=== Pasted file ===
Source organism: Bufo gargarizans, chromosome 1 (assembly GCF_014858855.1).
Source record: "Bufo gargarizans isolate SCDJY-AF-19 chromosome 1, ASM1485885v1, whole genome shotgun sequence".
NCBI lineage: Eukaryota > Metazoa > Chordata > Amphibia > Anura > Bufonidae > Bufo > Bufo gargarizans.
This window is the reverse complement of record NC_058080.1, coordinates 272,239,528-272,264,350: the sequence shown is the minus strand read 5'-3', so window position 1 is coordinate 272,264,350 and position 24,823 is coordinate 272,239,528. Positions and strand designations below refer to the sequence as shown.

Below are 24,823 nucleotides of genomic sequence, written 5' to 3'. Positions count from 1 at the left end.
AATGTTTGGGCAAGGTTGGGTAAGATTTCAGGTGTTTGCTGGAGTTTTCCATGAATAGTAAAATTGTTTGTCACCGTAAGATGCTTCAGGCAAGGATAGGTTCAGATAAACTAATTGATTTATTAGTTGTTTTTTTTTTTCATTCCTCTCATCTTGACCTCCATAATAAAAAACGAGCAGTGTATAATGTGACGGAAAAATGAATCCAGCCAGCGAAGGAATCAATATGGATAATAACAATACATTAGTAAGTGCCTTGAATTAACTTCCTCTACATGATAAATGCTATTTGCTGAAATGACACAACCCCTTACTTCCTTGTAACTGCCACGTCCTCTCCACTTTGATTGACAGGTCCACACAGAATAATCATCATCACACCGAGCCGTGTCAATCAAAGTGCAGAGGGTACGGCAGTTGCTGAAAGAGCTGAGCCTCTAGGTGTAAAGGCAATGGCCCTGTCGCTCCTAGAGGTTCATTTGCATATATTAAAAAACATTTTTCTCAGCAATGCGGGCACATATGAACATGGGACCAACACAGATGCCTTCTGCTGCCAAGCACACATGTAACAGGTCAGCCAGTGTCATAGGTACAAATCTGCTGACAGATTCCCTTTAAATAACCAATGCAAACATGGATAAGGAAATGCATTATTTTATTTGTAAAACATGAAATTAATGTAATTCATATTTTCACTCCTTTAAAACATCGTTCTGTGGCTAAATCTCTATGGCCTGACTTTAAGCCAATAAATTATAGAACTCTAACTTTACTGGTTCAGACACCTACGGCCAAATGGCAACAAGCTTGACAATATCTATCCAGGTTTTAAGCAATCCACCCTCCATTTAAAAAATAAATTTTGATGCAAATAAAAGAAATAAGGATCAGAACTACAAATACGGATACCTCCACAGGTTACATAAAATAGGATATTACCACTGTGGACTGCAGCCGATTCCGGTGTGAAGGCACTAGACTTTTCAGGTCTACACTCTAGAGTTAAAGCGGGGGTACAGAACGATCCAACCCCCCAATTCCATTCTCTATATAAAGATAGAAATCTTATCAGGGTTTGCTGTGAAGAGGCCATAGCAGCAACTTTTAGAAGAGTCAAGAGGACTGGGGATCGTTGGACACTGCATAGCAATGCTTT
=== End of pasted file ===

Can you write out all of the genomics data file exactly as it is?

Source organism: Bufo gargarizans, chromosome 1 (assembly GCF_014858855.1).
Source record: "Bufo gargarizans isolate SCDJY-AF-19 chromosome 1, ASM1485885v1, whole genome shotgun sequence".
NCBI lineage: Eukaryota > Metazoa > Chordata > Amphibia > Anura > Bufonidae > Bufo > Bufo gargarizans.
This window is the reverse complement of record NC_058080.1, coordinates 272,239,528-272,264,350: the sequence shown is the minus strand read 5'-3', so window position 1 is coordinate 272,264,350 and position 24,823 is coordinate 272,239,528. Positions and strand designations below refer to the sequence as shown.

Below are 24,823 nucleotides of genomic sequence, written 5' to 3'. Positions count from 1 at the left end.
AATGTTTGGGCAAGGTTGGGTAAGATTTCAGGTGTTTGCTGGAGTTTTCCATGAATAGTAAAATTGTTTGTCACCGTAAGATGCTTCAGGCAAGGATAGGTTCAGATAAACTAATTGATTTATTAGTTGTTTTTTTTTTTCATTCCTCTCATCTTGACCTCCATAATAAAAAACGAGCAGTGTATAATGTGACGGAAAAATGAATCCAGCCAGCGAAGGAATCAATATGGATAATAACAATACATTAGTAAGTGCCTTGAATTAACTTCCTCTACATGATAAATGCTATTTGCTGAAATGACACAACCCCTTACTTCCTTGTAACTGCCACGTCCTCTCCACTTTGATTGACAGGTCCACACAGAATAATCATCATCACACCGAGCCGTGTCAATCAAAGTGCAGAGGGTACGGCAGTTGCTGAAAGAGCTGAGCCTCTAGGTGTAAAGGCAATGGCCCTGTCGCTCCTAGAGGTTCATTTGCATATATTAAAAAACATTTTTCTCAGCAATGCGGGCACATATGAACATGGGACCAACACAGATGCCTTCTGCTGCCAAGCACACATGTAACAGGTCAGCCAGTGTCATAGGTACAAATCTGCTGACAGATTCCCTTTAAATAACCAATGCAAACATGGATAAGGAAATGCATTATTTTATTTGTAAAACATGAAATTAATGTAATTCATATTTTCACTCCTTTAAAACATCGTTCTGTGGCTAAATCTCTATGGCCTGACTTTAAGCCAATAAATTATAGAACTCTAACTTTACTGGTTCAGACACCTACGGCCAAATGGCAACAAGCTTGACAATATCTATCCAGGTTTTAAGCAATCCACCCTCCATTTAAAAAATAAATTTTGATGCAAATAAAAGAAATAAGGATCAGAACTACAAATACGGATACCTCCACAGGTTACATAAAATAGGATATTACCACTGTGGACTGCAGCCGATTCCGGTGTGAAGGCACTAGACTTTTCAGGTCTACACTCTAGAGTTAAAGCGGGGGTACAGAACGATCCAACCCCCCAATTCCATTCTCTATATAAAGATAGAAATCTTATCAGGGTTTGCTGTGAAGAGGCCATAGCAGCAACTTTTAGAAGAGTCAAGAGGACTGGGGATCGTTGGACACTGCATAGCAATGCTTT